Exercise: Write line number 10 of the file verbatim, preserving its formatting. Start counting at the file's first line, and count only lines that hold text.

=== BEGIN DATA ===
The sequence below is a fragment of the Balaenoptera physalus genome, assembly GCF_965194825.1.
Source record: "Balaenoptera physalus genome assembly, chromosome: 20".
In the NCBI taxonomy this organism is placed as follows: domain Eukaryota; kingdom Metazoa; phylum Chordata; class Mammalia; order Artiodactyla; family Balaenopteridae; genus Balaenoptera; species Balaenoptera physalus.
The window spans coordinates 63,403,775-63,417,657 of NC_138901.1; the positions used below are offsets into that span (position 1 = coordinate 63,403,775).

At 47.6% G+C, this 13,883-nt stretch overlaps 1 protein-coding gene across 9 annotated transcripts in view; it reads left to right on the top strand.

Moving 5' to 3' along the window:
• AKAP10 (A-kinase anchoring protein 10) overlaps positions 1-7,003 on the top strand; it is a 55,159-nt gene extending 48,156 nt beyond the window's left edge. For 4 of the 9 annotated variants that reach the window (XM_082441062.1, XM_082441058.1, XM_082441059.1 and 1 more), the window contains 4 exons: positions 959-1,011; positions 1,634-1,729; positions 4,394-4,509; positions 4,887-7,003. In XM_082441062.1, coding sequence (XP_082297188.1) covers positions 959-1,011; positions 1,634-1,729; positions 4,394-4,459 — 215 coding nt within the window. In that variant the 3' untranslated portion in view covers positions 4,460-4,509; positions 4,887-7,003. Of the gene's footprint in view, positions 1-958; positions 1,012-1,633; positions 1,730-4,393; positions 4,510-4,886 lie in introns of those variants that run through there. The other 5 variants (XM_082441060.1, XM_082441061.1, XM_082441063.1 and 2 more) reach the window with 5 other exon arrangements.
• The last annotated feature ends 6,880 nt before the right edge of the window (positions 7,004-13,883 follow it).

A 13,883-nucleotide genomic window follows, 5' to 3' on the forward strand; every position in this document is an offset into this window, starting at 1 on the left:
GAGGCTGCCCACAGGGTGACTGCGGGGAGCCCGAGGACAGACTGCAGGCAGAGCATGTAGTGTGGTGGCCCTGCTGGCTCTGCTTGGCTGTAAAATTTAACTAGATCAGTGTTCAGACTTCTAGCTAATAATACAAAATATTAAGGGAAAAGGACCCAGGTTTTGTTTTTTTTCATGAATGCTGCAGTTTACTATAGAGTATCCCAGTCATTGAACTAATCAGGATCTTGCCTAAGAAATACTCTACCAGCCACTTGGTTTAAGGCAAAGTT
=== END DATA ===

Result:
GAGGCTGCCCACAGGGTGACTGCGGGGAGCCCGAGGACAGACTGCAGGCAGAGCATGTAGTGTGGTGGCCCTGCTGGCTCTGCTTGGCTGTAAAATTTAACTAGATCAGTGTTCAGACTTCTAGCTAATAATACAAAATATTAAGGGAAAAGGACCCAGGTTTTGTTTTTTTTCATGAATGCTGCAGTTTACTATAGAGTATCCCAGTCATTGAACTAATCAGGATCTTGCCTAAGAAATACTCTACCAGCCACTTGGTTTAAGGCAAAGTT